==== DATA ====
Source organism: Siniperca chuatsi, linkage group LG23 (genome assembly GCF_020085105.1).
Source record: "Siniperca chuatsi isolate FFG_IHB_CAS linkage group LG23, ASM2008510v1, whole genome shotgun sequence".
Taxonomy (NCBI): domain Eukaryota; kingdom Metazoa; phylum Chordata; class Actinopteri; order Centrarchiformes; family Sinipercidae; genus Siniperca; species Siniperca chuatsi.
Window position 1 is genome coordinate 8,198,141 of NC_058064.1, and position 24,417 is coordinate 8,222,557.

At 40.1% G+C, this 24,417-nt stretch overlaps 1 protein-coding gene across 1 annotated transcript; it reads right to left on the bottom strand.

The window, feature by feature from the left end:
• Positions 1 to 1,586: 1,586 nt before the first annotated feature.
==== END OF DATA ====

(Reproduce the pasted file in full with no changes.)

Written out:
Source organism: Siniperca chuatsi, linkage group LG23 (genome assembly GCF_020085105.1).
Source record: "Siniperca chuatsi isolate FFG_IHB_CAS linkage group LG23, ASM2008510v1, whole genome shotgun sequence".
Taxonomy (NCBI): domain Eukaryota; kingdom Metazoa; phylum Chordata; class Actinopteri; order Centrarchiformes; family Sinipercidae; genus Siniperca; species Siniperca chuatsi.
Window position 1 is genome coordinate 8,198,141 of NC_058064.1, and position 24,417 is coordinate 8,222,557.

At 40.1% G+C, this 24,417-nt stretch overlaps 1 protein-coding gene across 1 annotated transcript; it reads right to left on the bottom strand.

The window, feature by feature from the left end:
• Positions 1 to 1,586: 1,586 nt before the first annotated feature.